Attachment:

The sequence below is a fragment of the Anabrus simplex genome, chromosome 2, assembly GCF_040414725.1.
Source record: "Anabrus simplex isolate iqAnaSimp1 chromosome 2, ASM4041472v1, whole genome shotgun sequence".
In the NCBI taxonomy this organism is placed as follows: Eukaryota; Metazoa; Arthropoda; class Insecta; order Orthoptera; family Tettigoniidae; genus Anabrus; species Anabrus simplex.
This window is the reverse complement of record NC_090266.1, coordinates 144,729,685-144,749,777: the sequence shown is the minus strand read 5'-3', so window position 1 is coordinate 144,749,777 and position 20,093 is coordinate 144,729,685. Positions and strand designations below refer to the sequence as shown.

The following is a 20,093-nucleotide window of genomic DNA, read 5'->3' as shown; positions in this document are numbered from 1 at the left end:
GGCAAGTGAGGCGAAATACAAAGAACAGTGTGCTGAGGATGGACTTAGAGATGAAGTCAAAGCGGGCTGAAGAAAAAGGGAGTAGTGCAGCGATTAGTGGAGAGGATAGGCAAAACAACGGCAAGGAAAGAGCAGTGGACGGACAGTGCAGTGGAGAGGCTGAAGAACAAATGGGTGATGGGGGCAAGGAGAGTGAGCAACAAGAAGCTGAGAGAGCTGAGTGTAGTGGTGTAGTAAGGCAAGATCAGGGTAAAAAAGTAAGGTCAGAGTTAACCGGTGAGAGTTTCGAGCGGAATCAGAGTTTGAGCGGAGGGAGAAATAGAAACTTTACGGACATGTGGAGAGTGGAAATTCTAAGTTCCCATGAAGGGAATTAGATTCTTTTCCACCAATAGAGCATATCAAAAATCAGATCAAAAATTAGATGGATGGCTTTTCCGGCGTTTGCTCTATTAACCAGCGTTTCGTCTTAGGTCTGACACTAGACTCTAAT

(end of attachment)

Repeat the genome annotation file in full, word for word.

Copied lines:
The sequence below is a fragment of the Anabrus simplex genome, chromosome 2, assembly GCF_040414725.1.
Source record: "Anabrus simplex isolate iqAnaSimp1 chromosome 2, ASM4041472v1, whole genome shotgun sequence".
In the NCBI taxonomy this organism is placed as follows: Eukaryota; Metazoa; Arthropoda; class Insecta; order Orthoptera; family Tettigoniidae; genus Anabrus; species Anabrus simplex.
This window is the reverse complement of record NC_090266.1, coordinates 144,729,685-144,749,777: the sequence shown is the minus strand read 5'-3', so window position 1 is coordinate 144,749,777 and position 20,093 is coordinate 144,729,685. Positions and strand designations below refer to the sequence as shown.

The following is a 20,093-nucleotide window of genomic DNA, read 5'->3' as shown; positions in this document are numbered from 1 at the left end:
GGCAAGTGAGGCGAAATACAAAGAACAGTGTGCTGAGGATGGACTTAGAGATGAAGTCAAAGCGGGCTGAAGAAAAAGGGAGTAGTGCAGCGATTAGTGGAGAGGATAGGCAAAACAACGGCAAGGAAAGAGCAGTGGACGGACAGTGCAGTGGAGAGGCTGAAGAACAAATGGGTGATGGGGGCAAGGAGAGTGAGCAACAAGAAGCTGAGAGAGCTGAGTGTAGTGGTGTAGTAAGGCAAGATCAGGGTAAAAAAGTAAGGTCAGAGTTAACCGGTGAGAGTTTCGAGCGGAATCAGAGTTTGAGCGGAGGGAGAAATAGAAACTTTACGGACATGTGGAGAGTGGAAATTCTAAGTTCCCATGAAGGGAATTAGATTCTTTTCCACCAATAGAGCATATCAAAAATCAGATCAAAAATTAGATGGATGGCTTTTCCGGCGTTTGCTCTATTAACCAGCGTTTCGTCTTAGGTCTGACACTAGACTCTAAT